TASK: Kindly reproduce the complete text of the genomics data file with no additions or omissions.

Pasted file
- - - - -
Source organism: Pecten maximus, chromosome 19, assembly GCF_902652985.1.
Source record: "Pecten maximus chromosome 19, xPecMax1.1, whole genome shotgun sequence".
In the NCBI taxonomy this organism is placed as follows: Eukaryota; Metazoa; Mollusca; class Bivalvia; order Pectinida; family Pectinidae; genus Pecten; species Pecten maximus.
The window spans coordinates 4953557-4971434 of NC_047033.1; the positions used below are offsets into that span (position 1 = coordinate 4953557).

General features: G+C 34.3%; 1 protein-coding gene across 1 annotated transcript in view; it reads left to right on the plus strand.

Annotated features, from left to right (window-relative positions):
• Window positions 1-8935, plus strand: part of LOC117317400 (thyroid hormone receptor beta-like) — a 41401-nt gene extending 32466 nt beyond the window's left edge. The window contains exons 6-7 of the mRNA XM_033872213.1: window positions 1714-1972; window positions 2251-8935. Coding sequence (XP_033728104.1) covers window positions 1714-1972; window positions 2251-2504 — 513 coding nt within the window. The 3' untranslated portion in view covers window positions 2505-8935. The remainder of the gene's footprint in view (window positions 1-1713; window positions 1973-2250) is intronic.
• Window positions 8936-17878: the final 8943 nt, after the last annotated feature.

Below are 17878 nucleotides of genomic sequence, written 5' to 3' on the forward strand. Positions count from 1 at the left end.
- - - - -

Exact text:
Source organism: Pecten maximus, chromosome 19, assembly GCF_902652985.1.
Source record: "Pecten maximus chromosome 19, xPecMax1.1, whole genome shotgun sequence".
In the NCBI taxonomy this organism is placed as follows: Eukaryota; Metazoa; Mollusca; class Bivalvia; order Pectinida; family Pectinidae; genus Pecten; species Pecten maximus.
The window spans coordinates 4953557-4971434 of NC_047033.1; the positions used below are offsets into that span (position 1 = coordinate 4953557).

General features: G+C 34.3%; 1 protein-coding gene across 1 annotated transcript in view; it reads left to right on the plus strand.

Annotated features, from left to right (window-relative positions):
• Window positions 1-8935, plus strand: part of LOC117317400 (thyroid hormone receptor beta-like) — a 41401-nt gene extending 32466 nt beyond the window's left edge. The window contains exons 6-7 of the mRNA XM_033872213.1: window positions 1714-1972; window positions 2251-8935. Coding sequence (XP_033728104.1) covers window positions 1714-1972; window positions 2251-2504 — 513 coding nt within the window. The 3' untranslated portion in view covers window positions 2505-8935. The remainder of the gene's footprint in view (window positions 1-1713; window positions 1973-2250) is intronic.
• Window positions 8936-17878: the final 8943 nt, after the last annotated feature.

Below are 17878 nucleotides of genomic sequence, written 5' to 3' on the forward strand. Positions count from 1 at the left end.